Wednesday, October 06, 2004


Lamb Tagine with Apricots

One of my all time favorite ingredients has to be lemon, and one of the most intriguing ways of adding that flavor is with preserved lemons, a north African pickle. You can buy preserved lemons online from one of my favorite websites Kalustyans or you can make them yourself. It takes about five minutes. I will include more recipes that use preserved lemon in the future, but for now, try this tagine, it is SO simple, and heavenly. A tagine, by the way, is a typical Moroccan earthenware cooking vessel, that is also the name of the dish prepared in it. Enjoy!

2 pounds diced lamb, trimmed of most of its fat
1 tsp each: pepper, ground cumin, cinnamon, coriander and ginger

pinch of tumeric or saffron
1 teaspoon kosher salt
2 cups beef stock

2 large brown onions, peeled and sliced
2 large carrots, peels and chopped into large pieces
1 can chick peas, drained

1 preserved lemon, chopped
10 dried apricots, halved
10 prunes, halved (optional)

5 cloves of garlic, peeled and sliced
2 tbsp olive oil

Cilantro, mint and toasted almonds for garnish

Put the lamb into a bowl. Add the onions, pepper, ground cumin, cinnamon, coriander ginger saffron and salt. Stir to coat the meat well. Cover and leave to marinade in the refrigerator for at least 2 hours, or overnight.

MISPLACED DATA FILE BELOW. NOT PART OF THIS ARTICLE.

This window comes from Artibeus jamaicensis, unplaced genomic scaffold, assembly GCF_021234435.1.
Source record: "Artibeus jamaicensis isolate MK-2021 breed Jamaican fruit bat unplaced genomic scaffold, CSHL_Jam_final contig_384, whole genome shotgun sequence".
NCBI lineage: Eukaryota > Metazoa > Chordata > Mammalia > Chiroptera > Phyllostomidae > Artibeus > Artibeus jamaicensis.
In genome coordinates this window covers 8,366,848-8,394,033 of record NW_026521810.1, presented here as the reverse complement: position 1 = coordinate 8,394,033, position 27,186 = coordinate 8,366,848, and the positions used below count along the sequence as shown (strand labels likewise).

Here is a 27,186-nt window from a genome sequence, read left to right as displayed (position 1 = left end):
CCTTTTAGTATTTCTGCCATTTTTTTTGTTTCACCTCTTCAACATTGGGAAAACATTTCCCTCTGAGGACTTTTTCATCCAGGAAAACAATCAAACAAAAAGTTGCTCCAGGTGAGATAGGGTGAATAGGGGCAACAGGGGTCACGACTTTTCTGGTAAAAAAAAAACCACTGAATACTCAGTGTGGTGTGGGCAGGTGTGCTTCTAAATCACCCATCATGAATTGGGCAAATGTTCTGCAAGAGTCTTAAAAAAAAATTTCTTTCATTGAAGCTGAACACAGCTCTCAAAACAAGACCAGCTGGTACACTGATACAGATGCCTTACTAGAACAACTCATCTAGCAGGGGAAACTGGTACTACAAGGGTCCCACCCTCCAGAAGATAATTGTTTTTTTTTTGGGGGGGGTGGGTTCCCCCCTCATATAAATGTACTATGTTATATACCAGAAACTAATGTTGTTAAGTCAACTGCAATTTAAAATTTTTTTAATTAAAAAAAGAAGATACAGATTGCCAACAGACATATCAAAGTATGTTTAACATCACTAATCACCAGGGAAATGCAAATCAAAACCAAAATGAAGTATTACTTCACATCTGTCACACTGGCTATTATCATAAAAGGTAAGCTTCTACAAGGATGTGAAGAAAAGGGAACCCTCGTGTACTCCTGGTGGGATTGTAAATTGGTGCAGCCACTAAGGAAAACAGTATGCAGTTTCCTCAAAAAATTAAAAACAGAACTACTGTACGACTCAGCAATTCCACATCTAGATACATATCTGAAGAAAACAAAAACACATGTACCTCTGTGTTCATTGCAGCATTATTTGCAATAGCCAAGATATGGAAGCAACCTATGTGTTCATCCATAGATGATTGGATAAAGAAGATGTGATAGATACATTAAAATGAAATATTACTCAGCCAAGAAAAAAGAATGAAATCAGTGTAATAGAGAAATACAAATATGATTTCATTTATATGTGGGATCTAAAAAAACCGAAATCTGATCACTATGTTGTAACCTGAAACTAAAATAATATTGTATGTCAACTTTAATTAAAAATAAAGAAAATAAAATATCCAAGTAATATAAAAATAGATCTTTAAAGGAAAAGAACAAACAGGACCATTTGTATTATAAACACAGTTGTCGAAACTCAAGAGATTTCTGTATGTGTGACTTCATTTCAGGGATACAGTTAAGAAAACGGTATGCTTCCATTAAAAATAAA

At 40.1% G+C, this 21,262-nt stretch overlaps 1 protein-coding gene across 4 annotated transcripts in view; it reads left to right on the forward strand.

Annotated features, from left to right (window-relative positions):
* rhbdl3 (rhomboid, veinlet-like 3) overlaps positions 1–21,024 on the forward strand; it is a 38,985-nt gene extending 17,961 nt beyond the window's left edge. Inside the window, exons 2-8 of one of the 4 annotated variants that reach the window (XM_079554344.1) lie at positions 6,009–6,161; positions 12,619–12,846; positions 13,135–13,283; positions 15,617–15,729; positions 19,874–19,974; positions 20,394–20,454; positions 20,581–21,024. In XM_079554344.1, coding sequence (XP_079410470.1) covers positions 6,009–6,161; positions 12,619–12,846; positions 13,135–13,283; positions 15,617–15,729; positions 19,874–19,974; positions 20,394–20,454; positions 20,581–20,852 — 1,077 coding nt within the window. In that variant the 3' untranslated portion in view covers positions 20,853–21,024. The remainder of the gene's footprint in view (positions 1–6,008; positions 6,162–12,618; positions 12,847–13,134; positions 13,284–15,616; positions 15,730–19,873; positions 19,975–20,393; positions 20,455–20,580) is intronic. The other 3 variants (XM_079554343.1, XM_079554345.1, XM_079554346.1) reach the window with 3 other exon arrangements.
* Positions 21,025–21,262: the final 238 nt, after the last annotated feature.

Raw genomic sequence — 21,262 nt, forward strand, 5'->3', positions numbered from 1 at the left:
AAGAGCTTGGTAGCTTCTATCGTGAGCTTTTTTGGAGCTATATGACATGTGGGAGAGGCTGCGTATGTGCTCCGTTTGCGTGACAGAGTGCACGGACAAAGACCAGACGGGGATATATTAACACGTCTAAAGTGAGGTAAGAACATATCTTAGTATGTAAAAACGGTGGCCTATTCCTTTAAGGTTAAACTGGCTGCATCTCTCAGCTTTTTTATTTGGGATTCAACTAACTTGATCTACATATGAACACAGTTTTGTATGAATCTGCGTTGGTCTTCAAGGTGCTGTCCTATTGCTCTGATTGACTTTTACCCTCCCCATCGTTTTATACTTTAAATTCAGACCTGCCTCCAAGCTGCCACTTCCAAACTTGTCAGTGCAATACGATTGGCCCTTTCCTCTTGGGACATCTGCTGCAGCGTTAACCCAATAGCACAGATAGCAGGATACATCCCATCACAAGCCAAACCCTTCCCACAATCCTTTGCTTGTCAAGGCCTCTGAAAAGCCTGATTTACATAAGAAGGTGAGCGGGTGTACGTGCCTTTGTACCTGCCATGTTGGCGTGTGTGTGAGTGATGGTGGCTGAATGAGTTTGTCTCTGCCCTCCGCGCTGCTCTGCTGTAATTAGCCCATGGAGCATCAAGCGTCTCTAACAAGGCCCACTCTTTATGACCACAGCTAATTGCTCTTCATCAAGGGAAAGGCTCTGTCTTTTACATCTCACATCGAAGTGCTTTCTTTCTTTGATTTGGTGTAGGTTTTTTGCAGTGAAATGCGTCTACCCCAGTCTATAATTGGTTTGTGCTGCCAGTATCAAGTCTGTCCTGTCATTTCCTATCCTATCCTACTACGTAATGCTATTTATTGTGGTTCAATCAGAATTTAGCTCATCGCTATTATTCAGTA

Preheat oven to 325 F

Heat a large, heavy frying pan. Add the lamb in batches and brown evenly. Transfer to a heavy casserole along with the rest of the ingredients, seal the lid with foil, and cook for 2 ½ hours.

Serve over steamed couscous with mint, cilantro and almonds as garnish

Serves six

* * *


8 lemons
1/2 cup kosher salt
Fresh lemon juice

Scrub the lemons well. Cut into quarters from the top to within 1/2 inch of the bottom, taking care to leave the 4 pieces joined at the stem end.

Sprinkle the insides of the lemon with some of the salt.

Place 1 tablespoon of salt on the bottom of a 1-quart jar and loosely pack in the lemons, layering with salt as you go. Add extra lemon juice almost to the top of the jar. Seal the jar and let the lemons sit at room temperature for 1 month, turning the jar upside down periodically to distribute the salt and juices.

To use the lemons, remove from the brine and discard the pulp. Wash the peel before using. Some white crystals will form on the top of the lemons in the jar, which is normal. They can be stored at room temperature or refrigerated for up to 1 year.

Adapted from Joanne Weir "Weir Cooking in the City"
Supperclub is a restaurant/art gallery/space to check out if you are looking for something TOTALLY out there, and are going to (or already are in) Holland!
Read more about it here,9950,1299998,00.html
or visit them online at

Labels: ,

Comments: Post a Comment

<< Home
Post a Comment

<< Home
... Chefs Blogs

... Click for Beverly Hills, California Forecast

This page is powered by Blogger. Isn't yours?

All of the original words and pictures on this site are copyrighted property. (So there. Nyah.) With that in mind, please ask permission first and give due credit, if you plan on reproducing any part of it. Thanks so much!

2003-2008 COPYRIGHT (C) Fresh Approach Cooking